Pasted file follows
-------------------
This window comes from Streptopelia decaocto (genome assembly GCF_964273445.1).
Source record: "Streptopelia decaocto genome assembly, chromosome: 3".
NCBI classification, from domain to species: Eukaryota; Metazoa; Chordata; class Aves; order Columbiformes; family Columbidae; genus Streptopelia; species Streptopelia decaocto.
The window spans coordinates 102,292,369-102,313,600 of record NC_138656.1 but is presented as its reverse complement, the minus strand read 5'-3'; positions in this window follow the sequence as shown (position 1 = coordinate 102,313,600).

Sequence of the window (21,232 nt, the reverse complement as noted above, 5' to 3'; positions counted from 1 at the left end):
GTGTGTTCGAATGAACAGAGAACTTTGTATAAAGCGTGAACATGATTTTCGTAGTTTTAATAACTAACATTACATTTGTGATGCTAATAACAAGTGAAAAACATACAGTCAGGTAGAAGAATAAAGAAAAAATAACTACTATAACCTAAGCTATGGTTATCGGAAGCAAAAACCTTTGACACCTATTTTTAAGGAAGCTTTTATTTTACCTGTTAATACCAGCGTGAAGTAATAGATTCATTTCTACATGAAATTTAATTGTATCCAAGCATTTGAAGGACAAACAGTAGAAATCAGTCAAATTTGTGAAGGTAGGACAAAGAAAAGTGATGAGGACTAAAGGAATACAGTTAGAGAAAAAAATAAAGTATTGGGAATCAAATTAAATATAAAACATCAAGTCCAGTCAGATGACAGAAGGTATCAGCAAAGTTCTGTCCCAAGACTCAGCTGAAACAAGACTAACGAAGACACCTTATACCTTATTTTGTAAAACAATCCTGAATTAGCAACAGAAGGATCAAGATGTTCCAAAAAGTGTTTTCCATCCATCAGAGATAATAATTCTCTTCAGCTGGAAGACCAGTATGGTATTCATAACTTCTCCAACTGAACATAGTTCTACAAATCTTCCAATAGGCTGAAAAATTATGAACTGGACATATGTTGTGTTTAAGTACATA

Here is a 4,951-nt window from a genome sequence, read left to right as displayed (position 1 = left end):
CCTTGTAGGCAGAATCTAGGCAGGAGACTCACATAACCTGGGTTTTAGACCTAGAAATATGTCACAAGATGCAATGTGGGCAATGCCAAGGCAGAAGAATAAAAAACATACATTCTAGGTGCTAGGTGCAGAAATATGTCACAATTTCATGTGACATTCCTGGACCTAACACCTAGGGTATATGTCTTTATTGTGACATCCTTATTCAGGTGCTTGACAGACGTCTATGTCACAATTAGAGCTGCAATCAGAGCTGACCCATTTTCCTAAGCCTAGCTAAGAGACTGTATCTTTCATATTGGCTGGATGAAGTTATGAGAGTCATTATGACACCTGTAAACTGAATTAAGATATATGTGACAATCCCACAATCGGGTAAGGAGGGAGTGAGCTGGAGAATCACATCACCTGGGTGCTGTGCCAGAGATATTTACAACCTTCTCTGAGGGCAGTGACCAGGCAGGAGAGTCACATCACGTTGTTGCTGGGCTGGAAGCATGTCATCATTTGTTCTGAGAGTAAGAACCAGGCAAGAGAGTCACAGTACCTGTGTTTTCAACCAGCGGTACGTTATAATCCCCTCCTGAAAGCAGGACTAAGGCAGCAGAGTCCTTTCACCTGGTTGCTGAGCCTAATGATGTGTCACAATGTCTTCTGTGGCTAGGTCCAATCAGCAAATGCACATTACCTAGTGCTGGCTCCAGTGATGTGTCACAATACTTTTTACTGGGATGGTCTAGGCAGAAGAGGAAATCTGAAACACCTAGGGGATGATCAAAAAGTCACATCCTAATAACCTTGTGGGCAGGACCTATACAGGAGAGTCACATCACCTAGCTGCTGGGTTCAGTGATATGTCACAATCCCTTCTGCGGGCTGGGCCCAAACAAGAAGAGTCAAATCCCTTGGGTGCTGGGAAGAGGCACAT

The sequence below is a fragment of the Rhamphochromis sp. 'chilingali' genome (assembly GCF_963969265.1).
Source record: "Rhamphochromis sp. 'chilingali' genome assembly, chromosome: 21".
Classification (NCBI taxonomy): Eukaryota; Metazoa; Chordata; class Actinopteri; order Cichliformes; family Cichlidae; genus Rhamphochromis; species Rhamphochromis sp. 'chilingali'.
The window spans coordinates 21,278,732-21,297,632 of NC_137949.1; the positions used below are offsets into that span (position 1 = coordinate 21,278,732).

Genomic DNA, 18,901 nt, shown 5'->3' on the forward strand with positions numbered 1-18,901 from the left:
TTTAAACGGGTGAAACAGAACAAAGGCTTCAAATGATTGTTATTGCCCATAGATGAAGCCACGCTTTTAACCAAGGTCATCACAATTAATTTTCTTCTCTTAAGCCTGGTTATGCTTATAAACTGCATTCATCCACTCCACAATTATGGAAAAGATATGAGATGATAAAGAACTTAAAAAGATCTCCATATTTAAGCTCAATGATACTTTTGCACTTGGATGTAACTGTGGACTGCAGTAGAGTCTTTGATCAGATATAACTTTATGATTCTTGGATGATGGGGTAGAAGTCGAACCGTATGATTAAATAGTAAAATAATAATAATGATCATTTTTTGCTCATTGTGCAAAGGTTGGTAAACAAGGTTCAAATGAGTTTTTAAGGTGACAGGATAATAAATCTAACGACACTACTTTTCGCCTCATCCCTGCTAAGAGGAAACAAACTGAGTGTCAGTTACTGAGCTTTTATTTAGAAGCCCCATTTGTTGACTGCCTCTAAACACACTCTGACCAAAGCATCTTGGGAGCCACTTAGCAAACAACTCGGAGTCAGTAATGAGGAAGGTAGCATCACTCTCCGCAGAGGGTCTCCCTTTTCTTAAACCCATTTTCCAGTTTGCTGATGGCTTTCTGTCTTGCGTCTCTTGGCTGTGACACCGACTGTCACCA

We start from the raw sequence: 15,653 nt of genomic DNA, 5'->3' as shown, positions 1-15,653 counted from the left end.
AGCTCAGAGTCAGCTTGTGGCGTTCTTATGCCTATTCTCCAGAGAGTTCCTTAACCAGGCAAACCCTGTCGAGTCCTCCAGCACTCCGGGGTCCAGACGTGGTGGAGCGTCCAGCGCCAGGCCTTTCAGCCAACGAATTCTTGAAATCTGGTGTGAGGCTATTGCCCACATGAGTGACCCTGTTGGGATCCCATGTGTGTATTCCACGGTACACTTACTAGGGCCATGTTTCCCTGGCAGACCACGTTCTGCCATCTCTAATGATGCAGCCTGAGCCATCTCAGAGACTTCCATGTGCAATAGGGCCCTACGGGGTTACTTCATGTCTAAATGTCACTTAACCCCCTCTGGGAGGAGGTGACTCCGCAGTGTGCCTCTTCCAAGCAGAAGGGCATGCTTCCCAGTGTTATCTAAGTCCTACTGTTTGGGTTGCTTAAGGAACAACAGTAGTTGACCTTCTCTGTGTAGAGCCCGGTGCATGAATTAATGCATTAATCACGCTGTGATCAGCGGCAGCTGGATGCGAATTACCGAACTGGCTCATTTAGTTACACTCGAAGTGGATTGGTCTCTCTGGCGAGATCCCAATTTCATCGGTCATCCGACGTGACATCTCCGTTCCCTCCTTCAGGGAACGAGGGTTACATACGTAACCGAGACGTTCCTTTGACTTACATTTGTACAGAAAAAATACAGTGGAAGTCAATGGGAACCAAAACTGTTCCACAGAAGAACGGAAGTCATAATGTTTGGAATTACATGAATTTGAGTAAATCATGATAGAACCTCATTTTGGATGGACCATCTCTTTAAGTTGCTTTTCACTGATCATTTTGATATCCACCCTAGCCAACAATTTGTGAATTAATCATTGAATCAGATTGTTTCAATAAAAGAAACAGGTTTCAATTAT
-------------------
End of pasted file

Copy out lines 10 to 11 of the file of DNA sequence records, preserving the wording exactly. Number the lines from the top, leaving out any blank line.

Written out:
Source record: "Rhamphochromis sp. 'chilingali' genome assembly, chromosome: 21".
Classification (NCBI taxonomy): Eukaryota; Metazoa; Chordata; class Actinopteri; order Cichliformes; family Cichlidae; genus Rhamphochromis; species Rhamphochromis sp. 'chilingali'.